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Basics of Tree Pruning Understanding how fruit tree is grown is essential in learning how to properly prune fruit trees. One of the basic things you should know about your tree and its fruit is that it is composed of two parts. Most fruit trees that you will see are grafted. Usually, the bottom part is from a tree that bears fruit poorly, while the top part is from a tree that produces good fruit. The best fruit bearing trees are often produced as a result of grafting. What is important is to have a healthy tree to prune properly for it to bear more fruit.
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Let’s begin with a bare rooted tree. Trimming bare rooted trees is the first step in planting. If your tree was grown in a pot, cutbacks may not be needed. Cutbacks are necessary if a fruit tree has been dug from its original location.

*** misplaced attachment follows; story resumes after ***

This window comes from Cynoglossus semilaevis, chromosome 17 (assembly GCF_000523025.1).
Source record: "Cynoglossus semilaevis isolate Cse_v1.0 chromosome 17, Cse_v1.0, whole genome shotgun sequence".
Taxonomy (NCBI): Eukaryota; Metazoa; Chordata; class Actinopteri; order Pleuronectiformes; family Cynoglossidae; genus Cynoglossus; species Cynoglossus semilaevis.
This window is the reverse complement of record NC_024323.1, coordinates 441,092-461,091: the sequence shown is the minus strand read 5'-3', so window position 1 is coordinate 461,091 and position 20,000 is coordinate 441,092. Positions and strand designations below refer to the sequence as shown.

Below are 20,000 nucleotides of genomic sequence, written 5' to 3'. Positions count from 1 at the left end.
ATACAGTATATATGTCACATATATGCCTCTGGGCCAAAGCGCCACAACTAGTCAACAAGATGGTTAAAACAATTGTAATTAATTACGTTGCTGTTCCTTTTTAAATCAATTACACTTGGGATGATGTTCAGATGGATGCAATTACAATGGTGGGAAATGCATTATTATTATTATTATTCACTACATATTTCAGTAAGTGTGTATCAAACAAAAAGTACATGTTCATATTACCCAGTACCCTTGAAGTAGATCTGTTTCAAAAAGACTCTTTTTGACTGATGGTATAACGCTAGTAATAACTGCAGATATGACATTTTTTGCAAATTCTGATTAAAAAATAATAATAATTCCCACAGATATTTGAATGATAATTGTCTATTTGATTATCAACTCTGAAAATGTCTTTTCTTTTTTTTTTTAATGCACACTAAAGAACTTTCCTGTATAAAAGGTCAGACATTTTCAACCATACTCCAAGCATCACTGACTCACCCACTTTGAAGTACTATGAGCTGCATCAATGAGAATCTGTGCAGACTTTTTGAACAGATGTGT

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You can prune the top part of the tree together with its roots after you have gotten them. Cut away all roots that are broken or that have crooked edges. This helps them heal evenly. The top part must be cut away slightly in order for the surface to become even. A fruit tree with no side branches needs to be cutback by a third of its height. A fruit tree that is six feet long should be cut about two feet, leaving four feet of tree to be transplanted. The tree should be cut slightly above the bud for best results. Trees that have branches should be trimmed by cutting off broken branches, withered branches, and branches that are almost touching the ground. As you have done to the top of the tree, cut all branches that remain by a third of its length. In order for the new branches to spread outward and not inward in the direction of the trunk, make your cuts on an outer bud. There are a few other things you need to do, if you have just gotten your tree. However, in addition, you also need to remember to soak bare rooted trees for some time in water. Keep in mind also that you need good quality soil and proper depth for your new fruit tree. In order to save you from extensive labor later, learn to snip and pinch your fruit tree on its first year. It is good to visualize your tree in its maturity while it is still young to motivate you to trim it and snip off its buds. Focus on shaping the tree on its first year by pruning its branches and keeping them few. The fruit your tree produces at this time ripens better. It is true however that some trees are harder to shape than others. It takes time to master the art of pruning, but when you master it, your tree will yield more fruit to your satisfaction.